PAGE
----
Offensive Player of the Year: Aaron Winchester, QB, Central Connecticut
Winchester is among the national leaders in completion percentage (12, 65.3%), passing efficiency (4th, 170.7), passing yards per completion (5th, 15.14) and passing yards per attempt (2nd, 9.89).
On the year he is 160-245 for 2,422 yards, 19 touchdowns and four interceptions. He is also the leading rusher on the team with 782 rushing yards on 148 carries, good for 5.3 yards per rush, and eight touchdowns. The Blue Devils are averaging 35.5 points per game, the 15th highest total in the country.
The Georgia State transfer is driving force behind the winningest season in program history, and he’s the first Central Connecticut Blue Devil to capture the Northeast Conference’s top individual offensive honor since 2009.
Defensive Player of the Year: Cam Gill, LB, Wagner
NEC Defensive Player of the Year (DPOY) award went to Wagner linebacker Cam Gill for the second consecutive season. Gill becomes the fifth player in NEC history to repeat as the league’s top defensive player and finishes his collegiate career as the conference’s all-time sack leader with 34 career sacks. This season, the dynamic outside linebacker led the league with 9.5 sacks while accumulating 20 tackles for loss and 60 overall stops in 12 games.
Gill has played in 45 career games and has 189 career tackles. The senior from Chapel Hill will be on every scout’s radar.
Offensive Rookie of the Year: Tyrese Chambers, WR, Sacred Heart
Following in the footsteps of Sacred Heart running back Julius Chestnut, redshirt freshman receiver Tyrese Chambers made it two straight NEC Offensive Rookie of the Year accolades for the Pioneers. The dynamic pass catcher is the SHU’s fourth-ever recipient of the honor and he is also a finalist for the STATS Jerry Rice Award, which is awarded annually to the top freshman player in the FCS.
Chambers compiled the third-most receiving yards (811) on the circuit during his first season at SHU. The 6-foot-1 receiver scored in six of his 11 games, racking up a team-high 50 receptions and averaging 16.2 yards per grab. His eight touchdown catches were fifth most in the NEC.
Defensive Rookie of the Year: Terrell Smith, DB, St. Francis
Smith appeared in all 12 games for a Red Flash unit that posted the pass defense efficiency rating 51.6 completion The defensive back totaled 21 tackles to go along with three pass break-ups, one interception, one forced fumble and two quarterback hurries. He made 3.5 tackles-for-loss, including 2.5 sacks.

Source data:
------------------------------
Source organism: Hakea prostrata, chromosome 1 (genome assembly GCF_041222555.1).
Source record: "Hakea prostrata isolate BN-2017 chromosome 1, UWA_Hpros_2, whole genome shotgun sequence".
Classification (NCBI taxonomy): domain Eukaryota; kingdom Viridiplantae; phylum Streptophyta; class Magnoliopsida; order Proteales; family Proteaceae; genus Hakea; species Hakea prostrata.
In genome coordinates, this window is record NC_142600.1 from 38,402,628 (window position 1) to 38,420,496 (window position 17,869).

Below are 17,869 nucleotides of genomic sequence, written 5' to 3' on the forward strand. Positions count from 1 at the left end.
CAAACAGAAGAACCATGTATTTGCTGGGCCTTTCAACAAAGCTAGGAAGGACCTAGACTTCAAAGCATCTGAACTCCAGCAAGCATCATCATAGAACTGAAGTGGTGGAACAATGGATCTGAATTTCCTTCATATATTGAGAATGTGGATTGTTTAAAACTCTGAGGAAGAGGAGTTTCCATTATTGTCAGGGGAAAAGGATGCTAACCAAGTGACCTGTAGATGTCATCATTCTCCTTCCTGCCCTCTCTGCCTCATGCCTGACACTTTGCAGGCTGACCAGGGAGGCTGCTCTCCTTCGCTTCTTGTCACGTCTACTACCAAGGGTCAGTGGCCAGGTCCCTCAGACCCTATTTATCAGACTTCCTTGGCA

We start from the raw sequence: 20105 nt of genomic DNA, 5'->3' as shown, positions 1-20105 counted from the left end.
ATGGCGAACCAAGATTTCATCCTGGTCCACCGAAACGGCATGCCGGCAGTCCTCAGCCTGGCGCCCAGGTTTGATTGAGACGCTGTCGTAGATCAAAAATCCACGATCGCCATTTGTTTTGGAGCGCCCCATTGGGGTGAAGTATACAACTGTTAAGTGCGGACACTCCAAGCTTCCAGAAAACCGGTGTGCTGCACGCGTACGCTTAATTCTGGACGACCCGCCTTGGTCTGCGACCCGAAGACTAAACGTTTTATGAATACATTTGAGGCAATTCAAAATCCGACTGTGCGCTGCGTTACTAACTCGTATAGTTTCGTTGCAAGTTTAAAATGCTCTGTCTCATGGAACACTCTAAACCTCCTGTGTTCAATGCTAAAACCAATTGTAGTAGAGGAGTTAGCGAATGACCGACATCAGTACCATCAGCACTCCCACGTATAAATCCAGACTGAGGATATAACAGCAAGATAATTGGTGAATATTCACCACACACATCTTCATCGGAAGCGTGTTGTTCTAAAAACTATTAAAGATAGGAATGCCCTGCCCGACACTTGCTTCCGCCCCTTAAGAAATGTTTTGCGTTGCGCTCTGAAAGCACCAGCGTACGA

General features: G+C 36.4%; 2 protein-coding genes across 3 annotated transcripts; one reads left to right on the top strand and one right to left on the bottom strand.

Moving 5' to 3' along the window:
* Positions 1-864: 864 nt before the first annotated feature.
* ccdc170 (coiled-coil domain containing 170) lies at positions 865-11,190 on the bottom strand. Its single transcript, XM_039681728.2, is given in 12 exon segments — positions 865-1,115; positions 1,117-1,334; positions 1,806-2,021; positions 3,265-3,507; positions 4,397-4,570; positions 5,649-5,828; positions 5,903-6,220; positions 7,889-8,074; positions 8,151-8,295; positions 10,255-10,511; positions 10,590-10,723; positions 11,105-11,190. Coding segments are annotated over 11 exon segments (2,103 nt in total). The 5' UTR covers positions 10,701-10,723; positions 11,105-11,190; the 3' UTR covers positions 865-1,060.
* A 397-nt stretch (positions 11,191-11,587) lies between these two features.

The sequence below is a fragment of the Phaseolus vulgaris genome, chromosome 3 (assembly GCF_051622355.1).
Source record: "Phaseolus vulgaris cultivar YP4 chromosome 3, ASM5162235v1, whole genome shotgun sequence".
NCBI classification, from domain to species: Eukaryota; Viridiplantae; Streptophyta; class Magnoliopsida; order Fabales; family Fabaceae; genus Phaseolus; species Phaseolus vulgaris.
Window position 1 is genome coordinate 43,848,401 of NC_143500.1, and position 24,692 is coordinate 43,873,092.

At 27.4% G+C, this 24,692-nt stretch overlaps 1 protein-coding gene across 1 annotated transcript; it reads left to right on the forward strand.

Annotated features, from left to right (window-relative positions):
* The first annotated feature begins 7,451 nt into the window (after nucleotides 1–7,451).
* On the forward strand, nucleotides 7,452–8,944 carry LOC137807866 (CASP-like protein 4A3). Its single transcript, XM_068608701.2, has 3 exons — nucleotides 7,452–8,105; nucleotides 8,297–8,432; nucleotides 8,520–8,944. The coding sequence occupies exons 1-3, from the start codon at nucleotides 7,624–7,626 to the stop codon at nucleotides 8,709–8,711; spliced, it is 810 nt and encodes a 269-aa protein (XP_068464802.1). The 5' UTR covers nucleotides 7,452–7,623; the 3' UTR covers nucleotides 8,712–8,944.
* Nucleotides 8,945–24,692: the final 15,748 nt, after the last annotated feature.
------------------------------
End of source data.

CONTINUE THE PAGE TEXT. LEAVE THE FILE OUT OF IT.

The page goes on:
Smith was a standout during the Red Flash’s dominant defensive performance at Bryant in Week 5. The 5-foot-10 redshirt freshman made five stops, highlighted by 1.5 sacks, as SFU limited the opponent to 3.0 yards per play in a 16-6 triumph. Smith made his first career interception in the third quarter of the Red Flash’s Week 3 win over Merrimack. The Baltimore product earned the NEC Rookie of the Week award after a 42-8 victory over Wagner. He made six tackles while the Flash allowed only 1.1 yards per rush attempt.
Co-Coach of the Year: Bernard Clark, Jr., Robert Morris
Clark orchestrated a remarkable turnaround in his second season in Moon Township. After the Colonials totaled only one NEC victory over the prior three campaigns, they won six of seven conference contests this fall with the lone setback coming at nationally-ranked Central Connecticut. Tabbed for a next-to-last finish in the NEC Preseason Coaches’ Poll, Robert Morris reached the 7-win mark for the first time since 2010.
Co-Coach of the Year: Ryan McCarthy, Central Connecticut
McCarthy’s first year as CCSU’s head coach has coincided with the most-fruitful season in program history. The Blue Devils, who have qualified for the FCS Playoffs for the second time in three years, have 11 wins for the first time ever. McCarthy presides over the second-ranked defense in the FCS and Central Connecticut’s 6.81 yards per offensive snap average ranks sixth amongst national team leaders. CCSU has earned a FCS top-25 ranking for seven consecutive weeks heading into the postseason – the longest stretch in NEC annals.
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